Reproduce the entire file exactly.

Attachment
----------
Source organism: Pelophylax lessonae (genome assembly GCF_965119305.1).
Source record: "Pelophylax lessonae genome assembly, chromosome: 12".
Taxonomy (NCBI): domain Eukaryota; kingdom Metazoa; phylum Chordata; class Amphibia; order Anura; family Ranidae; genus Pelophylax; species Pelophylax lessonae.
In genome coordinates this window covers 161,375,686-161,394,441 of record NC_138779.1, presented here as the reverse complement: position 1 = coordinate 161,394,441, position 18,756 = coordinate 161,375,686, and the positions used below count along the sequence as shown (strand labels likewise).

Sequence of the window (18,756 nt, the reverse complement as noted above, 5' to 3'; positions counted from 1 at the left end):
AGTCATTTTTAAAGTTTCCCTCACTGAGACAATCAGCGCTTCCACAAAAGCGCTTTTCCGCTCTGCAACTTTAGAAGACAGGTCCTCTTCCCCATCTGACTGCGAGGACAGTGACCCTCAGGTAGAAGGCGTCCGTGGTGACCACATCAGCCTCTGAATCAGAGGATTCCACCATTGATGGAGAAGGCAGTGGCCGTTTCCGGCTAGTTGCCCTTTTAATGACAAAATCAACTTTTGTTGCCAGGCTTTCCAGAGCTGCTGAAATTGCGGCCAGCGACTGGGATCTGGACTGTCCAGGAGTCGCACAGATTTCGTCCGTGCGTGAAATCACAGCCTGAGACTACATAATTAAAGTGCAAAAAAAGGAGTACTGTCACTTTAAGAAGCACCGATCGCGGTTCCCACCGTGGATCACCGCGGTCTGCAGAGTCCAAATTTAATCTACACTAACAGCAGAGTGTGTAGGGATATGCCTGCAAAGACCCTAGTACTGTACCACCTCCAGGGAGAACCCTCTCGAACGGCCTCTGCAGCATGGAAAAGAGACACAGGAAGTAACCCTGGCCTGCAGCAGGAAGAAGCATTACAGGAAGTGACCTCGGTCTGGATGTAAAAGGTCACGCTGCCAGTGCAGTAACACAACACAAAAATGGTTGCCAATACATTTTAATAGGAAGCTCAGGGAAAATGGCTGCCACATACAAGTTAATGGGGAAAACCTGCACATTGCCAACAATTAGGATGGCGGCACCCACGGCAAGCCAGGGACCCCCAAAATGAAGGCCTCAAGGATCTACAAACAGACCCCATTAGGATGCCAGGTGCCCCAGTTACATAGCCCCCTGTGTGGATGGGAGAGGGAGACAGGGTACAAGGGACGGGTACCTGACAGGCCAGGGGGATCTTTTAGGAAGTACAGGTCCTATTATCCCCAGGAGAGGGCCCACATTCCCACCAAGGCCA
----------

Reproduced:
Source organism: Pelophylax lessonae (genome assembly GCF_965119305.1).
Source record: "Pelophylax lessonae genome assembly, chromosome: 12".
Taxonomy (NCBI): domain Eukaryota; kingdom Metazoa; phylum Chordata; class Amphibia; order Anura; family Ranidae; genus Pelophylax; species Pelophylax lessonae.
In genome coordinates this window covers 161,375,686-161,394,441 of record NC_138779.1, presented here as the reverse complement: position 1 = coordinate 161,394,441, position 18,756 = coordinate 161,375,686, and the positions used below count along the sequence as shown (strand labels likewise).

Sequence of the window (18,756 nt, the reverse complement as noted above, 5' to 3'; positions counted from 1 at the left end):
AGTCATTTTTAAAGTTTCCCTCACTGAGACAATCAGCGCTTCCACAAAAGCGCTTTTCCGCTCTGCAACTTTAGAAGACAGGTCCTCTTCCCCATCTGACTGCGAGGACAGTGACCCTCAGGTAGAAGGCGTCCGTGGTGACCACATCAGCCTCTGAATCAGAGGATTCCACCATTGATGGAGAAGGCAGTGGCCGTTTCCGGCTAGTTGCCCTTTTAATGACAAAATCAACTTTTGTTGCCAGGCTTTCCAGAGCTGCTGAAATTGCGGCCAGCGACTGGGATCTGGACTGTCCAGGAGTCGCACAGATTTCGTCCGTGCGTGAAATCACAGCCTGAGACTACATAATTAAAGTGCAAAAAAAGGAGTACTGTCACTTTAAGAAGCACCGATCGCGGTTCCCACCGTGGATCACCGCGGTCTGCAGAGTCCAAATTTAATCTACACTAACAGCAGAGTGTGTAGGGATATGCCTGCAAAGACCCTAGTACTGTACCACCTCCAGGGAGAACCCTCTCGAACGGCCTCTGCAGCATGGAAAAGAGACACAGGAAGTAACCCTGGCCTGCAGCAGGAAGAAGCATTACAGGAAGTGACCTCGGTCTGGATGTAAAAGGTCACGCTGCCAGTGCAGTAACACAACACAAAAATGGTTGCCAATACATTTTAATAGGAAGCTCAGGGAAAATGGCTGCCACATACAAGTTAATGGGGAAAACCTGCACATTGCCAACAATTAGGATGGCGGCACCCACGGCAAGCCAGGGACCCCCAAAATGAAGGCCTCAAGGATCTACAAACAGACCCCATTAGGATGCCAGGTGCCCCAGTTACATAGCCCCCTGTGTGGATGGGAGAGGGAGACAGGGTACAAGGGACGGGTACCTGACAGGCCAGGGGGATCTTTTAGGAAGTACAGGTCCTATTATCCCCAGGAGAGGGCCCACATTCCCACCAAGGCCA